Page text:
This article was posted on Wednesday, May 01, 2013

As a successful investor you may have already given thought to hiring a property manager take care of your investments. This article will give you some tips and tools that you can use to help make a successful decision.

Property managers exist for the management of all investment real estate from homes through large apartment properties and commercial properties. Like doctors and attorneys some are better than others. Most people use property managers because:

  • They are tired of dealing with tenants
  • Their onsite managers have been stealing from them
  • They do not have time
  • They do not have systems to collect rents and track the successful operation of their investments (i.e. all investment info goes into one checkbook – the personal checkbook.)
  • There are too many laws and regulations
  • There are too many lawsuits or evictions
  • They want a professional to manage their property
  • The partners do not get along and choose a property manager to be the neutral 3rd party. 

Finding a Property Manager

Okay, you have established that you need a property manager. It is time to start researching the options in your area. Many people start by looking at the local yellow pages and computer search engines. Usually asking others for referrals is the best way to find a property manager. You may want to consider asking:

  • Friends
  • Attorneys
  • CPA
  • Vendors
  • [AOA Advertisers]

Call a real estate broker who has experience dealing with the type of property you own.

It helps if you understand the needs of your properties, and the direction you want to take. Once you have assembled a list of companies, but before you call them, you need to decide what your goals are for your property and your expectations for the property management company. Your goals might read something like this:

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  • Keep property rented
  • Manage roof install project
  • Prepare an annual budget
  • Annually inspect the property and send you a report.
  • Send you a monthly financial report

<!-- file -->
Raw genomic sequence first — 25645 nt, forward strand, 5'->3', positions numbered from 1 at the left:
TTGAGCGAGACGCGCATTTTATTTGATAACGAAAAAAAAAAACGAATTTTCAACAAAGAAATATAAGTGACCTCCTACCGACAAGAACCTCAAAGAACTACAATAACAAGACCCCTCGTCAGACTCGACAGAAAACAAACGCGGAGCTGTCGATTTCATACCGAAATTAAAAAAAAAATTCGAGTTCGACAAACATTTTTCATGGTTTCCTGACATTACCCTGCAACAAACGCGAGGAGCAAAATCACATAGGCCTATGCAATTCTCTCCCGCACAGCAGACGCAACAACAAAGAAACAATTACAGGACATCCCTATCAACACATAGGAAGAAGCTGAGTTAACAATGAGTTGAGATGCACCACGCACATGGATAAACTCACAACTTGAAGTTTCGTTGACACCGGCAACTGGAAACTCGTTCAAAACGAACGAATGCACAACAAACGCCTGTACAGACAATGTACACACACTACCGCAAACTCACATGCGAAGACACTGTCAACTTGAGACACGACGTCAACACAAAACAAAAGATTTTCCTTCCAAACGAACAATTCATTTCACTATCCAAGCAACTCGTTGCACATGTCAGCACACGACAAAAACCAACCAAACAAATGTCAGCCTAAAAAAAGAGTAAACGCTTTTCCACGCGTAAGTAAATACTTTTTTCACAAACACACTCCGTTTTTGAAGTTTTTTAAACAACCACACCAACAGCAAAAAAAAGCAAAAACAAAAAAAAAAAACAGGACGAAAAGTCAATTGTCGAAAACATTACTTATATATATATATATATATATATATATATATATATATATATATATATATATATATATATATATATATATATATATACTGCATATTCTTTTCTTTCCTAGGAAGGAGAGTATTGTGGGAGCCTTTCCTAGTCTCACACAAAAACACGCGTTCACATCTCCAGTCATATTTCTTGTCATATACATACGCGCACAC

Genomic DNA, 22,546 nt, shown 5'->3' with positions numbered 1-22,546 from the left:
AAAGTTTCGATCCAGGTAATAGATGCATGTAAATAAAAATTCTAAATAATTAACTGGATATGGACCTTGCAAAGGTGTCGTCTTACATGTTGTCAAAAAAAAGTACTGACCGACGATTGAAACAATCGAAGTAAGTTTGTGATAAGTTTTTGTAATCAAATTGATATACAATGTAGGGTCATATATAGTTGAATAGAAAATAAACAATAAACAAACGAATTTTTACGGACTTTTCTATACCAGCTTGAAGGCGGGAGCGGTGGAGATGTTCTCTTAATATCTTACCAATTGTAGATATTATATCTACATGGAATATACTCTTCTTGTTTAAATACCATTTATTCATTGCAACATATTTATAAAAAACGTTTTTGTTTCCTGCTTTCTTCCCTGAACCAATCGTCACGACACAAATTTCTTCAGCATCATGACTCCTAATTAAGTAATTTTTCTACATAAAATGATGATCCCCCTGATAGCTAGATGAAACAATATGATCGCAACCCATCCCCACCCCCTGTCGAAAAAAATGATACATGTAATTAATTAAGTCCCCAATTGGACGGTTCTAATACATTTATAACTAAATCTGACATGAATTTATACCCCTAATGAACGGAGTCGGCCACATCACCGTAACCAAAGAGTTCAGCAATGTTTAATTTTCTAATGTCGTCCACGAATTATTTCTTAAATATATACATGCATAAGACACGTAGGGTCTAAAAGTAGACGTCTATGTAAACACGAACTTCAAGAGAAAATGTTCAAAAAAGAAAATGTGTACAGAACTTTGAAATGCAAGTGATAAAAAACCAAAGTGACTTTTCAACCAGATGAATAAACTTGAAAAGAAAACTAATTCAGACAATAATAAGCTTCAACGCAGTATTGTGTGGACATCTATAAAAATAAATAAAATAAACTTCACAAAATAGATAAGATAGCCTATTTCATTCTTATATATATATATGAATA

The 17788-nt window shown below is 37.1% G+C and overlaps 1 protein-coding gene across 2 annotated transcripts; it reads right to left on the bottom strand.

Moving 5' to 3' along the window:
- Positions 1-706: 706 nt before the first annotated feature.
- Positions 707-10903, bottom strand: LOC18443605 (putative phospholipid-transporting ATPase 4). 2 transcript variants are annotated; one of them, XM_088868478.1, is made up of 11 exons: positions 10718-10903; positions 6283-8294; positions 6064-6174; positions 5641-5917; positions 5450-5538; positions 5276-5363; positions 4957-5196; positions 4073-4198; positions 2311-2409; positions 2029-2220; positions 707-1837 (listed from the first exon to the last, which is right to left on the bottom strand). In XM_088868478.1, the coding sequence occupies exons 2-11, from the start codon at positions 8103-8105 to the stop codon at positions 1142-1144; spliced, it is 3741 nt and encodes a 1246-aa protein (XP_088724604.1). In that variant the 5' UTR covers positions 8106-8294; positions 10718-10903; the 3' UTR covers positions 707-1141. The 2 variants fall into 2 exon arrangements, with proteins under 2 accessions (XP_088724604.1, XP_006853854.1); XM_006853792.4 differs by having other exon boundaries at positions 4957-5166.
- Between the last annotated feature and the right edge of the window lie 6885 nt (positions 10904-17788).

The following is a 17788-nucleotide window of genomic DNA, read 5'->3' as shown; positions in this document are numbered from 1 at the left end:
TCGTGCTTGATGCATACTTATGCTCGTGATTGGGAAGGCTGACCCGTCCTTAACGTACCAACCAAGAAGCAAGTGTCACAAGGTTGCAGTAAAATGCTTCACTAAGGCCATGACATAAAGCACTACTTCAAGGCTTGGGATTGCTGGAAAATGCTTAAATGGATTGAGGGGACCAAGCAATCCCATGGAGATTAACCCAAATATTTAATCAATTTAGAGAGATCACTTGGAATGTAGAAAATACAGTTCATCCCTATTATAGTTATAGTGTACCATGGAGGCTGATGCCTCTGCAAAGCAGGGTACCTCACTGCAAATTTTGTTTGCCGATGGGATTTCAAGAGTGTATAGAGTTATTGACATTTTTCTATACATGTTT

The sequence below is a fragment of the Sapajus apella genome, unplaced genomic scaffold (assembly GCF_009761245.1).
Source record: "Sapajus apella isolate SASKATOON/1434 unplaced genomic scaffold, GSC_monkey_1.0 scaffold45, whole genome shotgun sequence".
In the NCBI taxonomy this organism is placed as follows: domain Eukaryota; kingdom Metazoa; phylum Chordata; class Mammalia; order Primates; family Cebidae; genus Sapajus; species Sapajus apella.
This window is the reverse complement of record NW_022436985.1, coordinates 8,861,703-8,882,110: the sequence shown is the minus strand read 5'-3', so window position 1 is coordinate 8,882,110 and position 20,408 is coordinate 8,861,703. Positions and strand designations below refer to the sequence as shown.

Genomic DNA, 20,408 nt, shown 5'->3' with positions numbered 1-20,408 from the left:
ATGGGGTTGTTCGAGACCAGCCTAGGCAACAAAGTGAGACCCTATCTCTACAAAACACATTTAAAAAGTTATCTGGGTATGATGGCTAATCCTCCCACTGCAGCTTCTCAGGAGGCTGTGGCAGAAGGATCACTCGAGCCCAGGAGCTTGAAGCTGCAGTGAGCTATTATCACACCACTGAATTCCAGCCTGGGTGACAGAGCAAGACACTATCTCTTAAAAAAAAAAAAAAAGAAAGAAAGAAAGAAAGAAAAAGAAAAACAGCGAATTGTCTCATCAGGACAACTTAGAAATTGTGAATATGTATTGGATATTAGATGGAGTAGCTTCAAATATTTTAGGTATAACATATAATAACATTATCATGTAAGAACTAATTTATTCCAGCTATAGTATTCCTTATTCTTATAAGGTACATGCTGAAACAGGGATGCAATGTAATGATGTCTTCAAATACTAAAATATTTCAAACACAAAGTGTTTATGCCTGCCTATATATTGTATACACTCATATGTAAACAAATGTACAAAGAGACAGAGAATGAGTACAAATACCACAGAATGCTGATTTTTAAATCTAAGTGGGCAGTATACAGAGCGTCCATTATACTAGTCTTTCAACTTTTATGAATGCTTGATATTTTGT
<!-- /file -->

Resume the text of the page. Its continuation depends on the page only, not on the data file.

• Help you lease your property

Once you have established your goals and narrowed down a list of property managers, you should view their websites and pre-screen them over the phone.

As an owner you will want to have some important information for the property manager you are calling:

  • The number of units you need managed
  • The unit mix
  • The per unit monthly rental income
  • Your effective vacancy rate
  • The address of the property/properties
  • The annual gross income of the property
  • Problems you are having that you want the property manager to solve for you

For houses and small apartment complexes, many owners will quote a rate over the phone. With apartments and commercial property, property managers may want to look at the property before they make a proposal or meet with a potential client.

There are market norms for pricing, but every property manager has a different overhead structure and may charge more or less to you depending on if the property falls into their sweet spot. 

Negative Cash Flow

If you have a property that has a continual negative cash flow, don’t expect a property manager to be able to turn that around for you without additional investment of capital. 

Questions to Ask Property Manager to Screen Them:

Before you dial the phone and the friendly owner of the management company answers your call, you need to consider what questions you are going to ask.

First you need to describe your property and ask them if they are interested in managing your property.
Many property mangers will only manage certain types of properties or certain areas, in order to stay efficient in their operations.

Price: Of course one of the first questions all owners ask property managers is how much will the management cost.

This typically leads into a discussion about the property and the property manager. Some sample questions are listed below.

Once you have decided that this manager could work for you, you may want to set a meeting to discuss details. Remember that the cheapest price does not always equal the best service.

I think that personality fit is very important between the owner of the property, the owner of the property management company and the actual person that will be doing the day to day property management.

Sample Questions

  • How long have you been in business? (You are looking for long term stability.)
  • How many units do you manage?
  • Do you have experience in the kind of property I want you to manage? How much experience?